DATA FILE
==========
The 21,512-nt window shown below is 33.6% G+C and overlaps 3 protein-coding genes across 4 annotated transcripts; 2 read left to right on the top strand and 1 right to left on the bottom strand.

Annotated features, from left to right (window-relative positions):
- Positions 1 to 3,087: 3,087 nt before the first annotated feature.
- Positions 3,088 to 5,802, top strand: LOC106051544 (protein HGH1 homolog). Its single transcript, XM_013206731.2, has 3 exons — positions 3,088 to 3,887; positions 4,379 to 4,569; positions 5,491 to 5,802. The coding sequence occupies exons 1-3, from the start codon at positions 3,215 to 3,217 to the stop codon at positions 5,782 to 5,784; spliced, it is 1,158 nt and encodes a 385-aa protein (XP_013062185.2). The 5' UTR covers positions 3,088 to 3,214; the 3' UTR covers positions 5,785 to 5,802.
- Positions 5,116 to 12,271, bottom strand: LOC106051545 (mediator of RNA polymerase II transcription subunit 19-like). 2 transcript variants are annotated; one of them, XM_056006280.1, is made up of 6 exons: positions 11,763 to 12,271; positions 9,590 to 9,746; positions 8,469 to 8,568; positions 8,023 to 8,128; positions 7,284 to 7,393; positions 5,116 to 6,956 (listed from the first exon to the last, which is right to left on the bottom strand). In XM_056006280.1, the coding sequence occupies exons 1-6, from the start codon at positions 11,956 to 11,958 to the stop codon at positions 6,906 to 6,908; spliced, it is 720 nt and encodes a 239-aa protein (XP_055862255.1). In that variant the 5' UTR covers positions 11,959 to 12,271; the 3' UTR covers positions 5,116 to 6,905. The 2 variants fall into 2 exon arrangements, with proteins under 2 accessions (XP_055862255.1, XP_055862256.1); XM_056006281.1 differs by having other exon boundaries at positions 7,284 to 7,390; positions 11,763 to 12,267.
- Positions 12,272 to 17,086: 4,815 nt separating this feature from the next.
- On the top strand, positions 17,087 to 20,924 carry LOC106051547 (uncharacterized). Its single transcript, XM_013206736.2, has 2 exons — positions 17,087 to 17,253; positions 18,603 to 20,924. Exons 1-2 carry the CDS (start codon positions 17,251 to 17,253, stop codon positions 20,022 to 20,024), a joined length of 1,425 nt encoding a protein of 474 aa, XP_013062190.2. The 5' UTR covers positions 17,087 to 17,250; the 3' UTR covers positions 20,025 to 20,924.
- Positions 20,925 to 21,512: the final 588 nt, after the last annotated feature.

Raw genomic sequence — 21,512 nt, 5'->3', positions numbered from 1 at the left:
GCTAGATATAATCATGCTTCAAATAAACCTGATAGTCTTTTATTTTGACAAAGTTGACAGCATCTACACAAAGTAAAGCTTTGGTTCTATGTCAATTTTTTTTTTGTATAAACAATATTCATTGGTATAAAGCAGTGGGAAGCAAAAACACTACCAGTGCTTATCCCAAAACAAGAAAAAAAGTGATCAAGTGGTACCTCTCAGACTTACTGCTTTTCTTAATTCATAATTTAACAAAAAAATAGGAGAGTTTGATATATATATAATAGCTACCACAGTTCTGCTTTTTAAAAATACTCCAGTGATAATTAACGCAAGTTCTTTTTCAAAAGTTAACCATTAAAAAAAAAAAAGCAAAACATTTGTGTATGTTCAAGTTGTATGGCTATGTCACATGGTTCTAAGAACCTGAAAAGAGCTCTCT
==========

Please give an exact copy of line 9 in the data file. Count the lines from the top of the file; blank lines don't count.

Raw genomic sequence — 21,512 nt, 5'->3', positions numbered from 1 at the left: